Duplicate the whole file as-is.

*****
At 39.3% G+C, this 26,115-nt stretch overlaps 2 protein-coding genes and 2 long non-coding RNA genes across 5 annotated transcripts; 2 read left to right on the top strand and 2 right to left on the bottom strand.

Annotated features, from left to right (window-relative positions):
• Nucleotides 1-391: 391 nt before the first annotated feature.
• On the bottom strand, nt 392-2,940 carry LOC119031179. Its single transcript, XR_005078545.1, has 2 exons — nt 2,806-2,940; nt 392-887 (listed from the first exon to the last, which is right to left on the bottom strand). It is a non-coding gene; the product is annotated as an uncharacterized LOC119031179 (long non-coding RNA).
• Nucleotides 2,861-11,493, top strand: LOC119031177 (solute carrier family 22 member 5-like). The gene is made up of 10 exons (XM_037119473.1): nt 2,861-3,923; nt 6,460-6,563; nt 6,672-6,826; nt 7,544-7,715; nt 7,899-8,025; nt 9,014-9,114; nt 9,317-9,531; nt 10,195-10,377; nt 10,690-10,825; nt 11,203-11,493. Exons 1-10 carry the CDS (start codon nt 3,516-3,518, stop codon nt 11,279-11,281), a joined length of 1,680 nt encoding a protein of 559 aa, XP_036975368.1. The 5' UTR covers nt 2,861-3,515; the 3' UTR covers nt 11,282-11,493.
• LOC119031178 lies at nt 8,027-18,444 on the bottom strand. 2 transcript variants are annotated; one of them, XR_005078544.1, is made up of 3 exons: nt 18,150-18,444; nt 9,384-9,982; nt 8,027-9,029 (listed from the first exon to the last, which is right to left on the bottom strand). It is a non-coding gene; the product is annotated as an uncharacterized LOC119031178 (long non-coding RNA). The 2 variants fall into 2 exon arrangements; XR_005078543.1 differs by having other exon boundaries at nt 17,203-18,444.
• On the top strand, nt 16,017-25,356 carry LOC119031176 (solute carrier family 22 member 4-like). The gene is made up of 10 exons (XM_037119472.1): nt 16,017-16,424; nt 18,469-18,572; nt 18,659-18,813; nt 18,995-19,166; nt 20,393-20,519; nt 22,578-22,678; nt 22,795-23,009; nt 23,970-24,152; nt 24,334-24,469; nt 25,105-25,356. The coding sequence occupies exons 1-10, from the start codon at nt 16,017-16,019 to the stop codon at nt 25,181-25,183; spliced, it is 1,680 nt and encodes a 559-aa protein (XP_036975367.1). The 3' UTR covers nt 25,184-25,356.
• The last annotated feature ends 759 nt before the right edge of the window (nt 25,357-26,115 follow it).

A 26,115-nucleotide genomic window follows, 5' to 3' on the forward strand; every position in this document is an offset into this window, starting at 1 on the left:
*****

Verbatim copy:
At 39.3% G+C, this 26,115-nt stretch overlaps 2 protein-coding genes and 2 long non-coding RNA genes across 5 annotated transcripts; 2 read left to right on the top strand and 2 right to left on the bottom strand.

Annotated features, from left to right (window-relative positions):
• Nucleotides 1-391: 391 nt before the first annotated feature.
• On the bottom strand, nt 392-2,940 carry LOC119031179. Its single transcript, XR_005078545.1, has 2 exons — nt 2,806-2,940; nt 392-887 (listed from the first exon to the last, which is right to left on the bottom strand). It is a non-coding gene; the product is annotated as an uncharacterized LOC119031179 (long non-coding RNA).
• Nucleotides 2,861-11,493, top strand: LOC119031177 (solute carrier family 22 member 5-like). The gene is made up of 10 exons (XM_037119473.1): nt 2,861-3,923; nt 6,460-6,563; nt 6,672-6,826; nt 7,544-7,715; nt 7,899-8,025; nt 9,014-9,114; nt 9,317-9,531; nt 10,195-10,377; nt 10,690-10,825; nt 11,203-11,493. Exons 1-10 carry the CDS (start codon nt 3,516-3,518, stop codon nt 11,279-11,281), a joined length of 1,680 nt encoding a protein of 559 aa, XP_036975368.1. The 5' UTR covers nt 2,861-3,515; the 3' UTR covers nt 11,282-11,493.
• LOC119031178 lies at nt 8,027-18,444 on the bottom strand. 2 transcript variants are annotated; one of them, XR_005078544.1, is made up of 3 exons: nt 18,150-18,444; nt 9,384-9,982; nt 8,027-9,029 (listed from the first exon to the last, which is right to left on the bottom strand). It is a non-coding gene; the product is annotated as an uncharacterized LOC119031178 (long non-coding RNA). The 2 variants fall into 2 exon arrangements; XR_005078543.1 differs by having other exon boundaries at nt 17,203-18,444.
• On the top strand, nt 16,017-25,356 carry LOC119031176 (solute carrier family 22 member 4-like). The gene is made up of 10 exons (XM_037119472.1): nt 16,017-16,424; nt 18,469-18,572; nt 18,659-18,813; nt 18,995-19,166; nt 20,393-20,519; nt 22,578-22,678; nt 22,795-23,009; nt 23,970-24,152; nt 24,334-24,469; nt 25,105-25,356. The coding sequence occupies exons 1-10, from the start codon at nt 16,017-16,019 to the stop codon at nt 25,181-25,183; spliced, it is 1,680 nt and encodes a 559-aa protein (XP_036975367.1). The 3' UTR covers nt 25,184-25,356.
• The last annotated feature ends 759 nt before the right edge of the window (nt 25,357-26,115 follow it).

A 26,115-nucleotide genomic window follows, 5' to 3' on the forward strand; every position in this document is an offset into this window, starting at 1 on the left: